If I dual boot, is 80GB good for Windows? Then the rest of the 320GB drive split like this: Ubuntu 10.04 - 50GB, Debian Testing or sidux; 50GB, Fedora 12 - 40GB, OpenSUSE 11.2 - 40 GB (rest of space for swap etc.)

    Which method is better?
    I only quick-scanned the responses, but I didn't see anyone question WHY you are running out of space. I just did a full rebuild of Win XP Pro SP3 with MS Office 200, including Visio, Project, Publish, and Foxpro on a friend's HP Pavilion zv6000. Even after installing a bunch of HP drivers, Kaspersky Internet Security Suite, and Acronis True Image Home... the total size of the data on the drive was less tham 7 GB. So all you really need for your Windows partition is 10 to 15 GB. And that's being extremely generous with extra space for many more apps. That leads me to think that what's filling up your drive is your saved files, music, pics, videos, etc.

    So that brings me to yet another point. A "mount" point, in fact. Linux has always used them. MS finally got on board with them with the release of Win XP (maybe not until SP1, I'm not sure about that though). But suffice to say that both of the OS options you are using can take advantage of mount points. So I suggest that you add a second drive, but use it only for your personal files. then continue to use your original drive as a dual-boot drive.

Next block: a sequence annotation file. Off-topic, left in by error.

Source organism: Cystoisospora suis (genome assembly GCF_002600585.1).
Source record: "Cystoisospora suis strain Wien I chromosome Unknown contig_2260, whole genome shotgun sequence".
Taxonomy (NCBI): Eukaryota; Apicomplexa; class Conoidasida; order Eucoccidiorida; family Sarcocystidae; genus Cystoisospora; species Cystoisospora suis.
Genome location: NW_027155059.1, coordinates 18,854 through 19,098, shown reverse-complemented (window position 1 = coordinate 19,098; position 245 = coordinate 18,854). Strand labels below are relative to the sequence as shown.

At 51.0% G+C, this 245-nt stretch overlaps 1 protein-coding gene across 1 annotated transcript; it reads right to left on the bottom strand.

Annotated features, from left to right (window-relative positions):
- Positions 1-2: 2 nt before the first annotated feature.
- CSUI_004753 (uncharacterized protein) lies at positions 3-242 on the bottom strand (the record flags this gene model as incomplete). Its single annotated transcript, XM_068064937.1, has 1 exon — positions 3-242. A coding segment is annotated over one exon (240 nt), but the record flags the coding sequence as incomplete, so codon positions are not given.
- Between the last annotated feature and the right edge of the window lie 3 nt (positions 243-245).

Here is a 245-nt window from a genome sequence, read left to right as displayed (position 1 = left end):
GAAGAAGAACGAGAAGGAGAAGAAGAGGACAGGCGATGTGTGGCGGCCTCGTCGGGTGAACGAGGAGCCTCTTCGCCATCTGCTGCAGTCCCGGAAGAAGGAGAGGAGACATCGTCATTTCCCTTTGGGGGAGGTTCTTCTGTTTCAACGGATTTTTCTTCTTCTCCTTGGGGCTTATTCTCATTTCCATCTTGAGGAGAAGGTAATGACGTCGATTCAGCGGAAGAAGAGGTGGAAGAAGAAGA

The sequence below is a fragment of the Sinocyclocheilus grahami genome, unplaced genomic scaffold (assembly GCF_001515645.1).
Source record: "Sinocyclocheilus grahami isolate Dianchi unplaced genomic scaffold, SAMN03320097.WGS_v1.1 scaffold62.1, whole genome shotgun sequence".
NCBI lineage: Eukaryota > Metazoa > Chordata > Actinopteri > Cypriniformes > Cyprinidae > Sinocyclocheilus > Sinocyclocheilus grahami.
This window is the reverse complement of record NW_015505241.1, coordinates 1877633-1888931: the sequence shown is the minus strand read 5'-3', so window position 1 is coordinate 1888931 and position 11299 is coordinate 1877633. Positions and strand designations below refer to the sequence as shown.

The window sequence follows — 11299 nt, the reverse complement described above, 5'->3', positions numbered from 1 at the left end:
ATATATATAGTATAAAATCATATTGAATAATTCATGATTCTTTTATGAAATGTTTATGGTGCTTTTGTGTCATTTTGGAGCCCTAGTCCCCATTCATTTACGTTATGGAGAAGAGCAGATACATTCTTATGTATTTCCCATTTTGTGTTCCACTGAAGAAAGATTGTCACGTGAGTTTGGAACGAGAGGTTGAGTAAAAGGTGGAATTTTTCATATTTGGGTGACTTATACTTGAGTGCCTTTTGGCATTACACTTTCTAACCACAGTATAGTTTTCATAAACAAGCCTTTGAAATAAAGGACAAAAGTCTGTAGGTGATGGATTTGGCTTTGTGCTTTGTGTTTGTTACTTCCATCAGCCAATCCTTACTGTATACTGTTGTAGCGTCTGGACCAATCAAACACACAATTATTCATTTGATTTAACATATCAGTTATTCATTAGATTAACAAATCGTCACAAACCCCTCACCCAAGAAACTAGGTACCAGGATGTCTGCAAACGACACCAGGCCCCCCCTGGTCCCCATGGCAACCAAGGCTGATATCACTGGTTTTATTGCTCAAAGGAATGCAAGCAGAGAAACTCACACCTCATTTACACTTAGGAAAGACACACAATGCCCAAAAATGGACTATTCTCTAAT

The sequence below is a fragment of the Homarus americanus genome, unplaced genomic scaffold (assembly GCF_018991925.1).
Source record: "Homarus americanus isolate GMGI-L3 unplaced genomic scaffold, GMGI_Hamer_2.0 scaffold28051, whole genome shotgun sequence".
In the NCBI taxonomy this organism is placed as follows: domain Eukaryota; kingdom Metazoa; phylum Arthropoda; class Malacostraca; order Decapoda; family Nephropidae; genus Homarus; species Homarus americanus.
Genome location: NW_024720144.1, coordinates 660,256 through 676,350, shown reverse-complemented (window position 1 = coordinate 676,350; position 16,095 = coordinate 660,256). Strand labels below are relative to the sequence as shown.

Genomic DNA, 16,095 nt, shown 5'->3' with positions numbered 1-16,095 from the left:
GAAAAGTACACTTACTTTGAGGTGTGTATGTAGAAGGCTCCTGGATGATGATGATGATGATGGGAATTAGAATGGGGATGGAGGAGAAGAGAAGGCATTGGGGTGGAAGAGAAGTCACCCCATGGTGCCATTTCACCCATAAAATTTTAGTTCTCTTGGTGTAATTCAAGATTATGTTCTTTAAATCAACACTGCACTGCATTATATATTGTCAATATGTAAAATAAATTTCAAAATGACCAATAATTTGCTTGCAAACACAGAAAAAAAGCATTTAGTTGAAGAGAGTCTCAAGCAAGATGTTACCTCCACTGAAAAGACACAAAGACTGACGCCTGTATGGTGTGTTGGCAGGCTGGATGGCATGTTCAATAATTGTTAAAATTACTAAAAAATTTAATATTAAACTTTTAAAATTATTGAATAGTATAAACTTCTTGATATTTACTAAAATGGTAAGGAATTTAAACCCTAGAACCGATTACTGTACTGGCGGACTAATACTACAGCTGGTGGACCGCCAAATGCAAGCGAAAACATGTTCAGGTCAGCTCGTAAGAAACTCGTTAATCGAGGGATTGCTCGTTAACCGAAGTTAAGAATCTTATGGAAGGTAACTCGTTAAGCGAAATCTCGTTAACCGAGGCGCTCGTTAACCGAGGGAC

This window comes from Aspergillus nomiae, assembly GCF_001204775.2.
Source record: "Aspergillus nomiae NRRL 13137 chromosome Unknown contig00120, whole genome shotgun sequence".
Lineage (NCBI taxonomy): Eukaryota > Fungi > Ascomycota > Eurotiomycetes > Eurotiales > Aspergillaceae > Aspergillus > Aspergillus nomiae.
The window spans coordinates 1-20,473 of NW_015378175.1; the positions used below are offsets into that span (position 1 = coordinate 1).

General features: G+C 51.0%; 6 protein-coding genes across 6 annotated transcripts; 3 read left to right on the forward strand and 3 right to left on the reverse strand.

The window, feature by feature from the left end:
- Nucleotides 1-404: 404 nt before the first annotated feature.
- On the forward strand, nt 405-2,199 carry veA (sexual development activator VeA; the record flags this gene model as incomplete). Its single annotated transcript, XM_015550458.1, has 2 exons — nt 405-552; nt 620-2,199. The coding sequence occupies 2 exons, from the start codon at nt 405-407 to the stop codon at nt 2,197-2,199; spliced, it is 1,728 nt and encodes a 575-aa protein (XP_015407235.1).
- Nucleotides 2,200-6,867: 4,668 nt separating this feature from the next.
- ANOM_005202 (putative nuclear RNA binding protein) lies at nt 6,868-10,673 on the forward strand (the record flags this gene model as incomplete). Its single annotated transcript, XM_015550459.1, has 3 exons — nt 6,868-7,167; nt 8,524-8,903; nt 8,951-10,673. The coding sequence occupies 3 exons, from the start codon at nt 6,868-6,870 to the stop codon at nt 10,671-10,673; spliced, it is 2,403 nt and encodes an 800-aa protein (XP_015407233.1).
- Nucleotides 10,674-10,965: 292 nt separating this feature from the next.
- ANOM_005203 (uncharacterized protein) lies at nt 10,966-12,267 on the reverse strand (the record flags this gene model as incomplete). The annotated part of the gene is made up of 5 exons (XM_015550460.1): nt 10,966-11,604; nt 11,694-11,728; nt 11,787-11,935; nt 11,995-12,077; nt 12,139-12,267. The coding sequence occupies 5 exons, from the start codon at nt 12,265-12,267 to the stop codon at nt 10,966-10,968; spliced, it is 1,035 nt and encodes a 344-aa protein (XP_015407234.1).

On the Linux OS partition, it should be fairly simple to create a mount point that will direct all files you save onto the second drive. With Windows XP, it can be a little extra work, but not horrible. See, what you need to do, for the mount point to function seamlesly and transparently, is TRICK to OS into using your mount point instead of the Documents and Settings folder assigned to your login. What I did was log in as Administrator. That way me personal Doc & Settings directory and files were not in use. Then I created a mount point at the same directory-level as my account's Documents & Settings folder, made all hidden and system files visible, moved EVERYthing from inside the Documents & Settings folder into the mount point, moved the now empty documents and Settings folder out to the Desktop, Changed the name of the mount point folder to Documents and Settings, then logged out from Administrator and back into my regular account.